Contractors and Employees in the Era of the Gig Economy

By Andrew Skeith

If you have an employment law question, reach out to a member of our Labour & Employment Team

In this complex world full of ride-sharing apps and delivery apps for every conceivable type of product, the lines between the traditional “employee” and “independent contractor” distinctions continue to blur. The flexible nature of the “gig” economy has required the courts to be flexible in their own right when it comes to the characterization of employment relationships.

This flexibility makes it difficult for employers and employees to hold a firm grasp on what exactly defines a relationship of employment versus that of a contractor providing services to a business. The relatively recent addition of a “dependent” contractor characterization further muddies the waters.

What is the difference between an employee and a contractor?

Employees are those individuals who provide services as part of the employer’s organization and, in so doing, contribute to the employers business in some fashion. Comparably, contractors are in business only for themselves. They may provide a select set of services to another organization, but they are doing so as an entrepreneur, bearing their own risks and reaping their own economic rewards. Unfortunately, too often this bright-line distinction is difficult to pin down in practice. An example of this is the concept of a “dependent” contractor. A dependent contractor is a contractor who is purely in business for themselves, but provides the vast majority of their services, and therefore derives the majority of their income, from a single “client”.

True employment relationships are governed by the Employment Standards Code, RSA 2000, c E-9, and accordingly employers are bound by the terms of that legislation. This means that employees are entitled to a minimum amount of notice upon termination, as well as vacation and overtime pay, among other entitlements. A contractor does not enjoy the benefits of employment standards legislation; they are only entitled to what benefits form part of the contractor agreement between the parties.

Employers are required to remit source deductions as well as CPP and EI payments to the CRA on behalf of the employee; the employment income actually received by an employee is a net after-tax amount. Contractors on the other hand are paid in gross amounts, and must remit their own taxes, CPP, and EI to the CRA.

On the subject of liability, employers will be held vicariously liable for any torts, such as negligence, committed by employees who were acting in the natural course of their employment. Comparably, subject to certain exceptions, employers are not vicariously liable for any loss or damage caused by an independent contractor’s negligence or other torts.

Most significantly, an employee is entitled to common law reasonable notice upon termination, as well as the minimum amounts of notice upon termination set out in the Employment Standards Code, unless a term of their employment agreements removes that entitlement. Employers should always keep in mind that, when an employee is terminated without cause, they are obligated to pay them a minimum amount of severance. Comparably, an independent contractor is only entitled to the amount of notice or termination pay agreed upon as part of their contractor agreement. If the terms of the agreement are adhered to, an independent contractor will not be entitled to any additional severance beyond the terms of their contract.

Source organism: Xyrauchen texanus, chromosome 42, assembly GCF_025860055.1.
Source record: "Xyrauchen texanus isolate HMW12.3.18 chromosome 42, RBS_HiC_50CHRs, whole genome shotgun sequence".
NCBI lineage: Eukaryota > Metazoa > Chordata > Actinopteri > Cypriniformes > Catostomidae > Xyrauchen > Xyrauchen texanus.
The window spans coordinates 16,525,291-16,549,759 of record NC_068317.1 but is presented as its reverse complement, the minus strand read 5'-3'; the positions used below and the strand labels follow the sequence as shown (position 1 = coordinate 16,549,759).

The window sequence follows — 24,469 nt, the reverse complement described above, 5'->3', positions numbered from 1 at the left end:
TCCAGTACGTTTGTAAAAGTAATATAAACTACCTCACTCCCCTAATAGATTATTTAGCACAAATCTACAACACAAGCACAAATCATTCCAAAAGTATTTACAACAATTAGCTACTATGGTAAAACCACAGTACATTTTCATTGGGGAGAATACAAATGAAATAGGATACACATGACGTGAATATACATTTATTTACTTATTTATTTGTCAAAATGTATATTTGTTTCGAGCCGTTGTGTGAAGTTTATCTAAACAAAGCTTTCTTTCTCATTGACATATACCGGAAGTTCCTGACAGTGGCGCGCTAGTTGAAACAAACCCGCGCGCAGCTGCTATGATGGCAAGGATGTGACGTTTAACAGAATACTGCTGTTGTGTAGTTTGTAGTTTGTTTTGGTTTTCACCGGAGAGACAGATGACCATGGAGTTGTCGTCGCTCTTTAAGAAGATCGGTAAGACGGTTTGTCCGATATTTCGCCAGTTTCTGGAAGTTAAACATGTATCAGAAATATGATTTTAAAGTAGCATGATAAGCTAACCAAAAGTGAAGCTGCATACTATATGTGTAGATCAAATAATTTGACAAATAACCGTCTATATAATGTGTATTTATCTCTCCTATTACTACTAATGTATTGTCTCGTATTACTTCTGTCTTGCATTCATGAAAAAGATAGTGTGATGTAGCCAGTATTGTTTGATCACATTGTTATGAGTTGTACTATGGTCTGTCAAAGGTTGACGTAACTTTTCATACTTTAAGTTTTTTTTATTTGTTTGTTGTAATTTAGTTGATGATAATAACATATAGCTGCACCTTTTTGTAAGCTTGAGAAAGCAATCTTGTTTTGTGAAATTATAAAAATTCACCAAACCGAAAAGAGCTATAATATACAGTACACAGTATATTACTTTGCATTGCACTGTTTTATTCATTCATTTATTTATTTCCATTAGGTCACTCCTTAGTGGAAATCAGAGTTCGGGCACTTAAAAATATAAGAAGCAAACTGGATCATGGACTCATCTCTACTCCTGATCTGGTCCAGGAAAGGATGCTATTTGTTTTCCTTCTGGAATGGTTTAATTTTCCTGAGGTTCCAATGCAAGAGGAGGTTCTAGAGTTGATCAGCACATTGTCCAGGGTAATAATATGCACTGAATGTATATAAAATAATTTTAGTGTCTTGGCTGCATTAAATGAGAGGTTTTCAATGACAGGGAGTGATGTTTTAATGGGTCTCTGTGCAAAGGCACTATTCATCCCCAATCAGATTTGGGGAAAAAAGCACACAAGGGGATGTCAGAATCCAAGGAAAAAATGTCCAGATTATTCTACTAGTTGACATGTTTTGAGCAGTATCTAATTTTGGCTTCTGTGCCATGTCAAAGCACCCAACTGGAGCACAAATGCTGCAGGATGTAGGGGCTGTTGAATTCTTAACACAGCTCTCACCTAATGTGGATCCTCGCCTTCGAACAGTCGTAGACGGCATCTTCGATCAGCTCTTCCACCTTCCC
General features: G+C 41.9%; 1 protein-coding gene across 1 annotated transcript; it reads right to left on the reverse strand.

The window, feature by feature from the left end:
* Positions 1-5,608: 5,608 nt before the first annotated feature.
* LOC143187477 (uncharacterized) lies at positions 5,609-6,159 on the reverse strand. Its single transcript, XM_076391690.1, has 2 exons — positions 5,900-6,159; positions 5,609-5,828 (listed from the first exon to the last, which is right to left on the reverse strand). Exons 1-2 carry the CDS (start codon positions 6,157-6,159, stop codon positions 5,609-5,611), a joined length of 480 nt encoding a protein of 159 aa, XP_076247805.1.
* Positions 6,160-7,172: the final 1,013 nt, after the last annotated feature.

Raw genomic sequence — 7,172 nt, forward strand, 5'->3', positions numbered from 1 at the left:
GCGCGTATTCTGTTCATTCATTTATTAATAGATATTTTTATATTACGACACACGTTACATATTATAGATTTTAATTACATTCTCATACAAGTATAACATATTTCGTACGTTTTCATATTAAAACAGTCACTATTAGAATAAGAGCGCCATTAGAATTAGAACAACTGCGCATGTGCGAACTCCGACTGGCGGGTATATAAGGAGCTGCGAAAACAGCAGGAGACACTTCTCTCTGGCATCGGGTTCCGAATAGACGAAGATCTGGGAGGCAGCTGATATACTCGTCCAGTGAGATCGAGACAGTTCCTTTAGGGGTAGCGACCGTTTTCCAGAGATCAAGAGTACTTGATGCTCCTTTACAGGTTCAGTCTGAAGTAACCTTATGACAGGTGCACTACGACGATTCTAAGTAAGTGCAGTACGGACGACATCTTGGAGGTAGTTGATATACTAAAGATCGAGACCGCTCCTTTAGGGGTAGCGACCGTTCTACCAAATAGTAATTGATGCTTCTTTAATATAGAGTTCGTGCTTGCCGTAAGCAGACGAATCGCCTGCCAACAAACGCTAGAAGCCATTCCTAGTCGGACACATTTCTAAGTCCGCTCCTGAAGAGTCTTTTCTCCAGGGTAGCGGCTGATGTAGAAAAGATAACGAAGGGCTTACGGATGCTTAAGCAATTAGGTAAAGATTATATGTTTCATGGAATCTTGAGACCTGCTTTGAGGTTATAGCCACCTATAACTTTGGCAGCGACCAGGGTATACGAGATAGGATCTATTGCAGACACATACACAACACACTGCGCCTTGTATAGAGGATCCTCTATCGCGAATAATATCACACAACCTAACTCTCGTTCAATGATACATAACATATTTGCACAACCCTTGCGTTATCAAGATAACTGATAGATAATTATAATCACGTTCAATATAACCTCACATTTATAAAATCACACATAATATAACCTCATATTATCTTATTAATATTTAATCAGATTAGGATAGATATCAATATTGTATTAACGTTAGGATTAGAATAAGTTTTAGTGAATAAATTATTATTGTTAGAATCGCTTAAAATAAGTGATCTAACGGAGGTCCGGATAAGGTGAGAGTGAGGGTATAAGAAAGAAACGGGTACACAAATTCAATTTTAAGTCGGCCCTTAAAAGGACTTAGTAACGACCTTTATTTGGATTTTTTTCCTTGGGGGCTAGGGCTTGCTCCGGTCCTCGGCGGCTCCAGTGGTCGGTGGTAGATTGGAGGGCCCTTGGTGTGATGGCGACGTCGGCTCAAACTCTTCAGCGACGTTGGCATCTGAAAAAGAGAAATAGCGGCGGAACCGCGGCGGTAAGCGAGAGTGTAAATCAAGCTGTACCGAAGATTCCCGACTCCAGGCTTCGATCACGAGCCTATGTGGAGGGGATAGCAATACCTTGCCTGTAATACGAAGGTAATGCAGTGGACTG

How do you tell if an individual is an employee or a contractor?

Unfortunately, there is no simple answer to that question. It depends on the circumstances in each case, and is particular to the relationship between the parties. The Courts have developed a number of different tests to determine whether an individual is an employee or a contractor, each of which looks at different factors and considerations to determine where along the spectrum the relationship falls. These factors include:

  1. Who controls the method of doing the work;
  2. Who owns the tools involved in doing the work;
  3. Who has the greatest chance of profit;
  4. Who has the risk of loss; and
  5. Whether the individual is integrated into or forms part of the employer’s organization.


The first four factors are generally summarized by asking whether the individual is carrying on business for himself, or is he carrying on his work for a superior. The last factor asks much the same question, and asks whether the individual is employed as “part of the business”, or whether he is “not integrated into it but is only accessory to it.”

Significantly, it is not what the parties call the relationship that defines it. Signing an agreement titled “Independent Contractor Agreement” does not make it so. It is the substance of the arrangement that matters.

The “Dependent” Contractor

The Courts have recognized that, in certain circumstances an individual does not fall into one of the two neat categories: an employee on one hand, acting as an integral part of the employers business, or an independent contractor on the other, in business for themselves. In response, the Courts have formulated an “intermediate” category, where the relationship between the parties reflects some aspects of both an employer/employee and independent contractor relationship. Recently, this “intermediate” category has become known as “dependent contractors”.

The effect of being labelled a “Dependent” contractor is that an individual is entitled to common law reasonable notice upon termination, despite not being a full “employee”.